POSTCARD#417: Bangkok: Continuing our series of texts on the Parami Ways to Cross Life’s Floods, Ajahn Sucitto describes the role Resolution plays in monastic life – the renunciate, living as a mendicant (dependent on other’s offerings). The Resolve required in having only one meal per day before noon. Resolve that carries the practitioner through the vortex of feelings to that emptying out of desire where there is stillness and peace.
Resolve, when it’s aligned to other perfections, helps us look at daily scenarios and mundane tasks in a more Enlightened way. For example, cleaning the floor doesn’t seem interesting, but taking on a task for the welfare of the situation as a whole helps to widen attention. And it activates giving, energy and patience. In general, Enlightenment begins as a shift of focus to a more ‘nonself’ view, and to long-term results rather than short-term moods.
Another example: in the monastery, when we refrain from eating in the evenings, we can reflect on this restraint as being for limiting our own appetite and also out of global concern. If one simply thinks, ‘I can’t have anything to eat tonight,’ then it becomes a problem. Yet when one considers the number of people who are starving or hungry, who don’t have enough to eat, one feels, ‘People are giving me enough food for a day, so yes, I can go without an evening meal,’ because one’s heart is touched.
The focus shifts as you consider, through resolve and wise reflection, the amount of food that is wasted by people eating more than they need; or all the animals that are needlessly slaughtered; or the land that is being ravaged. Then making a determination to limit that instinct feels appropriate. The resolve of renunciation serves to check the instinct in the mind that says, ‘I want this. It’s my right to have it, and I want it now.’ After all, in a shared world, where is that attitude going to take us?
There are also resolves to pick up and encourage a course of action. In my case, when I first came to the West from Thailand, I saw that the bhikkhu training in terms of renunciation, honesty, harmlessness and modesty was a good thing to have going in this confused world. It felt good to look at living in a way that would be for the welfare of others and how one could be part of a scenario that offered calm, attention and a quiet grace for whoever could benefit from them.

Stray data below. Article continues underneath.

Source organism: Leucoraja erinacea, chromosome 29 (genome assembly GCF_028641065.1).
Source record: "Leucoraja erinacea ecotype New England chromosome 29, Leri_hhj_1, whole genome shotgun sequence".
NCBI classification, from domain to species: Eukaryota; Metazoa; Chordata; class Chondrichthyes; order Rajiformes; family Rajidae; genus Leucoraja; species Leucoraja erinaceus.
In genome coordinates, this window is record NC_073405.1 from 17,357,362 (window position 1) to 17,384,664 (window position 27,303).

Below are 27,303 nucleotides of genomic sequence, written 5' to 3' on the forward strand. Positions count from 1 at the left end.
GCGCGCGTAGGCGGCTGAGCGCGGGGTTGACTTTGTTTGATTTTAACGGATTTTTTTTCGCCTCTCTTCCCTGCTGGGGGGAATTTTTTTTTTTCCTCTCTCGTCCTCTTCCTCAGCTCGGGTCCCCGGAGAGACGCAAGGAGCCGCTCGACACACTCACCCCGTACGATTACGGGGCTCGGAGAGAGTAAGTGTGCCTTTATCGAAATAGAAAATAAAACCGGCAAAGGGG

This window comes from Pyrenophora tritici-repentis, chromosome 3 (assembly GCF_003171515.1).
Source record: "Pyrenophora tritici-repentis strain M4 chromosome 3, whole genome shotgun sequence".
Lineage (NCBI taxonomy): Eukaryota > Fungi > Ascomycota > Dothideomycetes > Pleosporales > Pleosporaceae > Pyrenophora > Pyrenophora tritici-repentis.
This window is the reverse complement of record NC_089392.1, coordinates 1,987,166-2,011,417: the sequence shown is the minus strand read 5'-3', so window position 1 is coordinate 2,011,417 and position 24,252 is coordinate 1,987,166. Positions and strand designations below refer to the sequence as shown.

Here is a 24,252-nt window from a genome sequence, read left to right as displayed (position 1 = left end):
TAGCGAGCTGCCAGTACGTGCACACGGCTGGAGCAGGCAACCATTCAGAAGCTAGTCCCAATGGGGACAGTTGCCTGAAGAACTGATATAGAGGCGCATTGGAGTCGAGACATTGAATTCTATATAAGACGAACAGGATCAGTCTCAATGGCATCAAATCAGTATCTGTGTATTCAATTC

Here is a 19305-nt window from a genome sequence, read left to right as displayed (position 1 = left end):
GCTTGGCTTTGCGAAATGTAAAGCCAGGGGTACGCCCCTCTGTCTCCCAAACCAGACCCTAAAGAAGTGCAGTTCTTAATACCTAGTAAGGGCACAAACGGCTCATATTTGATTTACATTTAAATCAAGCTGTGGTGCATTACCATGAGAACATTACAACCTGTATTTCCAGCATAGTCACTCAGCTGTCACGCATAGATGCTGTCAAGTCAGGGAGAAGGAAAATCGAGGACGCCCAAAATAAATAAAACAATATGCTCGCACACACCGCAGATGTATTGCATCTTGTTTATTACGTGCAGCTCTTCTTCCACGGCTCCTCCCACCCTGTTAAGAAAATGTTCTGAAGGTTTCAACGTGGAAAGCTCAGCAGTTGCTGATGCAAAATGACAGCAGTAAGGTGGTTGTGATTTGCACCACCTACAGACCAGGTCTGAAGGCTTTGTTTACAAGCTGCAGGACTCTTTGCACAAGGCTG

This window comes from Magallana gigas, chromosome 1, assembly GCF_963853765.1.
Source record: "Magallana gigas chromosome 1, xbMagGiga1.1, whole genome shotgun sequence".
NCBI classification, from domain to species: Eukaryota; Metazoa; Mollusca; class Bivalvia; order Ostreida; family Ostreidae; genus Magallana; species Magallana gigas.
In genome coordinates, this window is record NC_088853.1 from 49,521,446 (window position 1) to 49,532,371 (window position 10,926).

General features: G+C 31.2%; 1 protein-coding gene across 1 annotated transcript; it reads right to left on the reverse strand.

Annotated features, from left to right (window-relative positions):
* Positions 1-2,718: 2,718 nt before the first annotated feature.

Resolutions align themselves to how one can intend for the welfare of other beings: this renunciate life is of value; it brings forth tenderness, strength and trust. And to be part of that is both an honour and a way to shift out of personal obsessiveness. It’s a small Enlightenment, a lightening of the burden of self importance, not some personal statement about how great and wise I am.
Applying Wisdom to Resolve
Mendicant life, in which one has little say over what material resources will come one’s way, automatically provides opportunities for meeting difficulties with resolution. For example, when I arrived here, I only had light-weight tropical robes and a pair of open-toed sandals. Soon it was wintertime, and it began snowing. Lay people gave boots to some of the monks, but not to me. I determined just to bear with the difficulties and not to ask for anything. I resolved to make it a principle not to seek out requisites, because I noticed how the mind whinged and complained, and I wanted to stand firm against that petty voice. It wasn’t my concern; giving was their business; mine was to receive what was offered and give up jealousy and complaining. So I made it a practice to be content with what was offered, with the resolve: ‘If it’s not offered then it is not needed.’
Arguably, to walk three miles on alms round through the snow, one did ‘need’ boots. But I didn’t have any, and so … I could use the opportunity to be here with that, witness what came up and let it all pass — and it wouldn’t kill me. Then the resolve would take me through the vortex of feelings to that emptying out of desire where there was stillness and peace. That felt really good and worthwhile. It was actually more useful than having the boots — because to find the way to the still point was what I was dedicated to, not to warm dry feet. Moreover, learning contentment made life easier and richer. After that, any room, any place to live, and any food was OK. I realized that the body and mind are adaptable, and that we can adapt. And that gave richness to ordinary life. It encourages one to look for opportunities for resolution. One can get over-zealous. I have determined some extreme practices in my life as a bhikkhu, but the most useful ones came through wise reflection on where my attachments lay.
(Continued next week 30 April 2021)